By: Avi Weschler (’14)

This year’s first communal Honors College took place this past Thursday, as each grade’s Honors College cohort gathered together in the library for an exciting lecture. We were honored to have Rabbi Yosef Blau, RIETS Mashgiach Ruchani, come speak to us. The chosen topic of the night was “Jewish attitudes toward non-Jews, according to our rabbinic traditions”. Rabbi Blau began by quoting a Rashi on the topic of Eved Evri  – a Jewish slave. Rashi said that if the Jewish community found out that a fellow Jew was sold into the service of an idol-worshiping gentile, they must raise money to buy their fellow Jew out of servitude. From this, Rabbi Blau made the point that we must treat gentiles fairly, as seen that the Jewish community must buy and not forcibly take back their fellow Jew.

Next, he moved to a machlokes between the Rambam and Tosfos.  The Rambam says that we have a moral duty to treat gentiles fairly, as they are human beings. Tosfos on the other hand says that we should treat them fairly out of fear of what the nations might do to us if we did otherwise. Rabbi Blau then added that, while we must treat them fairly, we don’t have to treat them the same way that we would treat a fellow Jew. For example while we may not charge interest on a loan to a Jew, one may do so for a gentile. On top of that, if one had the choice of giving a loan to a Jew or gentile, he should forfeit the extra money acquired through interest and give the loan to the Jew.

The topic then moved to the modern day issue of Jewish attitude toward gentiles in a country run by Jews. To answer the question, Rabbi Blau brought up the Sefer Hakuzari. This sefer, written by R’ Yehudah Halevi, is about the King of the Khazars and his search for a new religion. He requests for a Christian, Muslim, and Jewish scholar to come to his palace and to each convince him that their religion is the one for him. The Christian and Muslim both claim that their religions are loving and just. However during that time period, the Christians were involved in the bloody crusades and the Muslims were equally brutal to their conquered peoples. Disgusted with their hypocrisy, the King of the Khazars sent them away. When it comes to the Jewish scholar, he says that since the Jews have never been in power, he cannot know with certainty that they wouldn’t be equally brutal should they gain power. However, the Jewish scholar answers that he is confident in his belief that his people wouldn’t do such a thing.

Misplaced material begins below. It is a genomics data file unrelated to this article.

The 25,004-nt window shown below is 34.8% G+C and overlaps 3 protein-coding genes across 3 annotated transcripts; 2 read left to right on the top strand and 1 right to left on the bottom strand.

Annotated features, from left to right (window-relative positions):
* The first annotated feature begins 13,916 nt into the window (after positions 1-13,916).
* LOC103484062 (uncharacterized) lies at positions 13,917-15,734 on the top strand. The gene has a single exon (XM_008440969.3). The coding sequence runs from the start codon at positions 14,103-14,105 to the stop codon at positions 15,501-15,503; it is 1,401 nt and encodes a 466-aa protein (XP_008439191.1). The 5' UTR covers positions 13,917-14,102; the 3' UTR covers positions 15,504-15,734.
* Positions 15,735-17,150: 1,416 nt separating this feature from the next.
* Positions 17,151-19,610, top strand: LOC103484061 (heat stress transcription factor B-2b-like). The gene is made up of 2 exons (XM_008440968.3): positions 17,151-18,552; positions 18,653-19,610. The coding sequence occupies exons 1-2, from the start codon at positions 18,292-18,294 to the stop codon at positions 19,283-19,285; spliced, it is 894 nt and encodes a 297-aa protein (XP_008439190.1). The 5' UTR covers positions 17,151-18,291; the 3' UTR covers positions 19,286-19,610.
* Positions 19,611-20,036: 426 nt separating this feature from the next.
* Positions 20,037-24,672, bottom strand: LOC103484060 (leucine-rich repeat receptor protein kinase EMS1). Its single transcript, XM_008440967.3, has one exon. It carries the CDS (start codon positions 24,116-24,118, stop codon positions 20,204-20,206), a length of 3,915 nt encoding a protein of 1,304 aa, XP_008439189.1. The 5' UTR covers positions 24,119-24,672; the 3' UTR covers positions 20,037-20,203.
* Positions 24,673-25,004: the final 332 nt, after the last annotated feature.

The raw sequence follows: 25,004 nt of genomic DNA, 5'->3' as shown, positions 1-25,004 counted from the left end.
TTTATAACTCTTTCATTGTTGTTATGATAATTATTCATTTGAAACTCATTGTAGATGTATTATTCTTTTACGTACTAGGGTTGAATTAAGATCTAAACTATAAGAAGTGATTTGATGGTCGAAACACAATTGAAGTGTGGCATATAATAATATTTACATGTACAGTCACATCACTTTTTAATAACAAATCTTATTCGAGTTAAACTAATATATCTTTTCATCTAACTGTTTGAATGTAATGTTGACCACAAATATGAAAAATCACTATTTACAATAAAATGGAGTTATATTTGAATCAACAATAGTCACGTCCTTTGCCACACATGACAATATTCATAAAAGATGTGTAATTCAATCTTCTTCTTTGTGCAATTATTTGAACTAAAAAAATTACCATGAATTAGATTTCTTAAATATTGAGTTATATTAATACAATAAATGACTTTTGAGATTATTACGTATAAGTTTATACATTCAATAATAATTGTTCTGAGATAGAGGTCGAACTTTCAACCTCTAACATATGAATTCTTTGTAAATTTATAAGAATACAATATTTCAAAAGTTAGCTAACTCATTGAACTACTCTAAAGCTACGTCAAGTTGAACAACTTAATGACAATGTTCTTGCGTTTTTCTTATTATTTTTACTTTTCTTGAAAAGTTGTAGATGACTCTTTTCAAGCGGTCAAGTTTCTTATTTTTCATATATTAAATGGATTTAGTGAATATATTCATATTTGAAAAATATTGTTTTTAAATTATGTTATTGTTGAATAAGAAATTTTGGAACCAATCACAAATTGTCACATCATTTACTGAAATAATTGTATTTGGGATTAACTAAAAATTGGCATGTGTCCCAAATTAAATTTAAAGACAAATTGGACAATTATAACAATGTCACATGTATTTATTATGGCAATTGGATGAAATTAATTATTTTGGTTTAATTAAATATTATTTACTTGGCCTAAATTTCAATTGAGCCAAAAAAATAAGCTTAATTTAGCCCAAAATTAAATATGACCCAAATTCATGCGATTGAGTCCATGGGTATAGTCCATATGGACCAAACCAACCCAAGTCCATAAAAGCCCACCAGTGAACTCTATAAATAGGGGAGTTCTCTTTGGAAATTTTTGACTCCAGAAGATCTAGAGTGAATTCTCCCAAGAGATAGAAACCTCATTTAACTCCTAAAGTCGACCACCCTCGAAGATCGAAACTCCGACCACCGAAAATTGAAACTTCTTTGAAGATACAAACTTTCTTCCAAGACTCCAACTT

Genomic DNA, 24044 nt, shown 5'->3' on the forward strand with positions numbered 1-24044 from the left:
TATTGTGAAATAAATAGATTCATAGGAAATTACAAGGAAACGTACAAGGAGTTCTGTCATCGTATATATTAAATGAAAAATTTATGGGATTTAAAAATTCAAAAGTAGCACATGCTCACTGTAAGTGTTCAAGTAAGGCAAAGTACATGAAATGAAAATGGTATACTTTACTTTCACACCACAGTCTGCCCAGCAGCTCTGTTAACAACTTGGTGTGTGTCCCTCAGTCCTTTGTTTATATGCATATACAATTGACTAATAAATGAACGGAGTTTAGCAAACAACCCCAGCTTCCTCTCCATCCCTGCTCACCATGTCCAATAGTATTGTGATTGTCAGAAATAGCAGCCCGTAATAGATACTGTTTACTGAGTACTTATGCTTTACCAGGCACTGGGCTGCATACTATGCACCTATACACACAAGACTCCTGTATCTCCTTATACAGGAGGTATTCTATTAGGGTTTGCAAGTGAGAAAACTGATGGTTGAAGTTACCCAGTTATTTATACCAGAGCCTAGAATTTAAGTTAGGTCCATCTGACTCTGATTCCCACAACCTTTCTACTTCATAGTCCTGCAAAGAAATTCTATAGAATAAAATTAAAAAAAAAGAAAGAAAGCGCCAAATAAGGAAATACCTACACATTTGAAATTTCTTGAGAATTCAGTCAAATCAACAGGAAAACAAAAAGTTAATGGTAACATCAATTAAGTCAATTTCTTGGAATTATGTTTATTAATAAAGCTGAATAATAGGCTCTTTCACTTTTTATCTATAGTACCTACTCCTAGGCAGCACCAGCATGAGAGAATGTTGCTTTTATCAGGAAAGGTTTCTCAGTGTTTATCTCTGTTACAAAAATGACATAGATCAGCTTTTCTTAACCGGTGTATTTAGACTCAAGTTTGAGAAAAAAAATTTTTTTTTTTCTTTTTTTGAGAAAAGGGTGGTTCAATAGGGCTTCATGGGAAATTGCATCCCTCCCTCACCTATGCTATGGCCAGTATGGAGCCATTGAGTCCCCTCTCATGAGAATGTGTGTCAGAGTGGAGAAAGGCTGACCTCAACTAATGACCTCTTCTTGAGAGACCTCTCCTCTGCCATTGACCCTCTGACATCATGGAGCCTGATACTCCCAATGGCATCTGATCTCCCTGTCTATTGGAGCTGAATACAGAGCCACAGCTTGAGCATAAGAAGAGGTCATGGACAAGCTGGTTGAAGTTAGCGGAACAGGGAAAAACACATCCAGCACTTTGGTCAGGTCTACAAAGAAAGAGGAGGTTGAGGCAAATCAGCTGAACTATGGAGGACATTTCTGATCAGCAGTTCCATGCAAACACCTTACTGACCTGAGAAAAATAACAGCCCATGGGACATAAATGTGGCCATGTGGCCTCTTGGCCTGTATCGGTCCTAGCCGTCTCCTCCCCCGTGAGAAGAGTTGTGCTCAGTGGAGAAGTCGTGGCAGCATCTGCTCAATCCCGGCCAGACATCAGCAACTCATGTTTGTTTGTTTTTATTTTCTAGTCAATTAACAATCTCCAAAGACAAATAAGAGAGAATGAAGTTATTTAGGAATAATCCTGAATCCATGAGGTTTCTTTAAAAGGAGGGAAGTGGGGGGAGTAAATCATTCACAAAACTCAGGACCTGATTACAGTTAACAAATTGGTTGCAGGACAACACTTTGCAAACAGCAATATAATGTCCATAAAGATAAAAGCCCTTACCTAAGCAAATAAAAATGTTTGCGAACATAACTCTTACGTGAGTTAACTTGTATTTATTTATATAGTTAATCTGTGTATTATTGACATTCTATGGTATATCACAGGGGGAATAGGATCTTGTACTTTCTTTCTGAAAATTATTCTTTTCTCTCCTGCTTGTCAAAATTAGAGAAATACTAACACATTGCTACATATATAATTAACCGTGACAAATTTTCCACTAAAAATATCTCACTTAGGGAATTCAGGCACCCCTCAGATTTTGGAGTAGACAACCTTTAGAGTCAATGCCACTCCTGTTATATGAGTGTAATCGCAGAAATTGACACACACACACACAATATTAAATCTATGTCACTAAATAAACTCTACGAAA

Rabbi Blau concluded that even if the Jews had their own country, they must treat the gentiles in residence fairly. He proves it through the Rashi on Eved Evri. Since it was based upon a pasuk in the Torah, and the Torah was written for a Jewish nation autonomous in Israel, it must be that we must treat gentiles fairly in a country run by Jews. We all then gave Rabbi Blau a round of applause, and enjoyed a delicious Carlos and Gabby’s dinner, a fitting end to a wonderful night.

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